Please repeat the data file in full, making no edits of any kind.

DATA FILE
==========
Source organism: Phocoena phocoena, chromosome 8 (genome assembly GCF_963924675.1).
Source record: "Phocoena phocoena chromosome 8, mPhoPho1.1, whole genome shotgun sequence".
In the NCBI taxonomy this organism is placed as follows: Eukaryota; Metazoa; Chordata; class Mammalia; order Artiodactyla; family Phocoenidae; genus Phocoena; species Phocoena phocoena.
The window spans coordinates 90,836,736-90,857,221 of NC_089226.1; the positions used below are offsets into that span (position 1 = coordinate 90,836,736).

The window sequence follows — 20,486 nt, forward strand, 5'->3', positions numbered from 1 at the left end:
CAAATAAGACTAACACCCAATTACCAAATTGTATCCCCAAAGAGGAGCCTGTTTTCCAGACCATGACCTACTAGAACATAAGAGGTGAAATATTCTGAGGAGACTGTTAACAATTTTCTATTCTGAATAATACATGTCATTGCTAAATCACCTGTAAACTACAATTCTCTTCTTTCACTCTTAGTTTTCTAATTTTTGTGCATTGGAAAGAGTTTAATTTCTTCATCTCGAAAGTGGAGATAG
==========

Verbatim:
Source organism: Phocoena phocoena, chromosome 8 (genome assembly GCF_963924675.1).
Source record: "Phocoena phocoena chromosome 8, mPhoPho1.1, whole genome shotgun sequence".
In the NCBI taxonomy this organism is placed as follows: Eukaryota; Metazoa; Chordata; class Mammalia; order Artiodactyla; family Phocoenidae; genus Phocoena; species Phocoena phocoena.
The window spans coordinates 90,836,736-90,857,221 of NC_089226.1; the positions used below are offsets into that span (position 1 = coordinate 90,836,736).

The window sequence follows — 20,486 nt, forward strand, 5'->3', positions numbered from 1 at the left end:
CAAATAAGACTAACACCCAATTACCAAATTGTATCCCCAAAGAGGAGCCTGTTTTCCAGACCATGACCTACTAGAACATAAGAGGTGAAATATTCTGAGGAGACTGTTAACAATTTTCTATTCTGAATAATACATGTCATTGCTAAATCACCTGTAAACTACAATTCTCTTCTTTCACTCTTAGTTTTCTAATTTTTGTGCATTGGAAAGAGTTTAATTTCTTCATCTCGAAAGTGGAGATAG